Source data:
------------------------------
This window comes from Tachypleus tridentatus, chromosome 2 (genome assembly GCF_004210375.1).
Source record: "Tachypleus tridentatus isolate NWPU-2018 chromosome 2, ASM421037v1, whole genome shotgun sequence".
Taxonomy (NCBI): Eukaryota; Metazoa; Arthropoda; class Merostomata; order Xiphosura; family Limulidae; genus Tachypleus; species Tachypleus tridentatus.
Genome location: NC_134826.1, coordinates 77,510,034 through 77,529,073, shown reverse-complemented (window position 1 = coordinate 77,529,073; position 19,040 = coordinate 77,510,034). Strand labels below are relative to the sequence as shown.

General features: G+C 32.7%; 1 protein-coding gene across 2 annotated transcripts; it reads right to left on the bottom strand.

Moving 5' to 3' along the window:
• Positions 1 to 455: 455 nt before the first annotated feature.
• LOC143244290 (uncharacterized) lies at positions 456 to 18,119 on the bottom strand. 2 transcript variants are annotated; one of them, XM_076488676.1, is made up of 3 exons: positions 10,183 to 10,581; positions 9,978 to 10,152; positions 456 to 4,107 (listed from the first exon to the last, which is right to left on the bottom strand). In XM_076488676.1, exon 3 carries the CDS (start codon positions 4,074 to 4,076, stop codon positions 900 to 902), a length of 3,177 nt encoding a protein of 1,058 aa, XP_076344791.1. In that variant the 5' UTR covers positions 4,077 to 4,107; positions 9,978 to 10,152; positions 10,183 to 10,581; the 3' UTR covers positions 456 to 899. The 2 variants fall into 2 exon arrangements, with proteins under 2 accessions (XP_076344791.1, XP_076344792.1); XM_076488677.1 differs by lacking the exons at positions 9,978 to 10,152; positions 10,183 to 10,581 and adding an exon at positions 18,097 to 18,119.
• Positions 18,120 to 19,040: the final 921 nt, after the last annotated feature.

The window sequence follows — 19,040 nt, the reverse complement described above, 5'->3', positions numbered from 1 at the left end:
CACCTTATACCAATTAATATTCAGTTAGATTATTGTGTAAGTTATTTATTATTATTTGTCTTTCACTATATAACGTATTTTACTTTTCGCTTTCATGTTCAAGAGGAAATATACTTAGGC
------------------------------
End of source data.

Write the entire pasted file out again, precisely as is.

This window comes from Tachypleus tridentatus, chromosome 2 (genome assembly GCF_004210375.1).
Source record: "Tachypleus tridentatus isolate NWPU-2018 chromosome 2, ASM421037v1, whole genome shotgun sequence".
Taxonomy (NCBI): Eukaryota; Metazoa; Arthropoda; class Merostomata; order Xiphosura; family Limulidae; genus Tachypleus; species Tachypleus tridentatus.
Genome location: NC_134826.1, coordinates 77,510,034 through 77,529,073, shown reverse-complemented (window position 1 = coordinate 77,529,073; position 19,040 = coordinate 77,510,034). Strand labels below are relative to the sequence as shown.

General features: G+C 32.7%; 1 protein-coding gene across 2 annotated transcripts; it reads right to left on the bottom strand.

Moving 5' to 3' along the window:
• Positions 1 to 455: 455 nt before the first annotated feature.
• LOC143244290 (uncharacterized) lies at positions 456 to 18,119 on the bottom strand. 2 transcript variants are annotated; one of them, XM_076488676.1, is made up of 3 exons: positions 10,183 to 10,581; positions 9,978 to 10,152; positions 456 to 4,107 (listed from the first exon to the last, which is right to left on the bottom strand). In XM_076488676.1, exon 3 carries the CDS (start codon positions 4,074 to 4,076, stop codon positions 900 to 902), a length of 3,177 nt encoding a protein of 1,058 aa, XP_076344791.1. In that variant the 5' UTR covers positions 4,077 to 4,107; positions 9,978 to 10,152; positions 10,183 to 10,581; the 3' UTR covers positions 456 to 899. The 2 variants fall into 2 exon arrangements, with proteins under 2 accessions (XP_076344791.1, XP_076344792.1); XM_076488677.1 differs by lacking the exons at positions 9,978 to 10,152; positions 10,183 to 10,581 and adding an exon at positions 18,097 to 18,119.
• Positions 18,120 to 19,040: the final 921 nt, after the last annotated feature.

The window sequence follows — 19,040 nt, the reverse complement described above, 5'->3', positions numbered from 1 at the left end:
CACCTTATACCAATTAATATTCAGTTAGATTATTGTGTAAGTTATTTATTATTATTTGTCTTTCACTATATAACGTATTTTACTTTTCGCTTTCATGTTCAAGAGGAAATATACTTAGGC